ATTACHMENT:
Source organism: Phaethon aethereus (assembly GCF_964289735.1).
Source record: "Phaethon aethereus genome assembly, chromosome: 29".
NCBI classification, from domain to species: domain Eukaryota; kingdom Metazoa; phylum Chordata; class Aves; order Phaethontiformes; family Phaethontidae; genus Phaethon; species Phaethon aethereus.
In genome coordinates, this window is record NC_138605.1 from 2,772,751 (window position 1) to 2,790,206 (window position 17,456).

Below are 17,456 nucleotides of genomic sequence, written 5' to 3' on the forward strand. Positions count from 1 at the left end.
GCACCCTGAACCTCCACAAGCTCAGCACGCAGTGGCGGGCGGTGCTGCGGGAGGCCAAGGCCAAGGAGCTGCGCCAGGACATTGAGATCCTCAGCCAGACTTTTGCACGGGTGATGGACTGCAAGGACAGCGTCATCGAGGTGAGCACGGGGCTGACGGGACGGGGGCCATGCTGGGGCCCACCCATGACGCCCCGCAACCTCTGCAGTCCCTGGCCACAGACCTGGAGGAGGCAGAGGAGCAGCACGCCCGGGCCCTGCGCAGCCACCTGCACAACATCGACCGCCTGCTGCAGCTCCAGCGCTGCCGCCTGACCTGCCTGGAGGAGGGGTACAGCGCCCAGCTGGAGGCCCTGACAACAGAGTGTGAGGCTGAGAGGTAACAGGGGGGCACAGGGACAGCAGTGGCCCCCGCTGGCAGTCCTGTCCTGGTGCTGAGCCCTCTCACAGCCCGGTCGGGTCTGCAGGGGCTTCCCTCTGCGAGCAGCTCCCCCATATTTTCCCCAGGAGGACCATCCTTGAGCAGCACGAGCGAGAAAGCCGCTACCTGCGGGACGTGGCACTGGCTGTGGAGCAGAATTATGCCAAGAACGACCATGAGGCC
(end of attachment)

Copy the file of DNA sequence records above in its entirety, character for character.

Source organism: Phaethon aethereus (assembly GCF_964289735.1).
Source record: "Phaethon aethereus genome assembly, chromosome: 29".
NCBI classification, from domain to species: domain Eukaryota; kingdom Metazoa; phylum Chordata; class Aves; order Phaethontiformes; family Phaethontidae; genus Phaethon; species Phaethon aethereus.
In genome coordinates, this window is record NC_138605.1 from 2,772,751 (window position 1) to 2,790,206 (window position 17,456).

Below are 17,456 nucleotides of genomic sequence, written 5' to 3' on the forward strand. Positions count from 1 at the left end.
GCACCCTGAACCTCCACAAGCTCAGCACGCAGTGGCGGGCGGTGCTGCGGGAGGCCAAGGCCAAGGAGCTGCGCCAGGACATTGAGATCCTCAGCCAGACTTTTGCACGGGTGATGGACTGCAAGGACAGCGTCATCGAGGTGAGCACGGGGCTGACGGGACGGGGGCCATGCTGGGGCCCACCCATGACGCCCCGCAACCTCTGCAGTCCCTGGCCACAGACCTGGAGGAGGCAGAGGAGCAGCACGCCCGGGCCCTGCGCAGCCACCTGCACAACATCGACCGCCTGCTGCAGCTCCAGCGCTGCCGCCTGACCTGCCTGGAGGAGGGGTACAGCGCCCAGCTGGAGGCCCTGACAACAGAGTGTGAGGCTGAGAGGTAACAGGGGGGCACAGGGACAGCAGTGGCCCCCGCTGGCAGTCCTGTCCTGGTGCTGAGCCCTCTCACAGCCCGGTCGGGTCTGCAGGGGCTTCCCTCTGCGAGCAGCTCCCCCATATTTTCCCCAGGAGGACCATCCTTGAGCAGCACGAGCGAGAAAGCCGCTACCTGCGGGACGTGGCACTGGCTGTGGAGCAGAATTATGCCAAGAACGACCATGAGGCC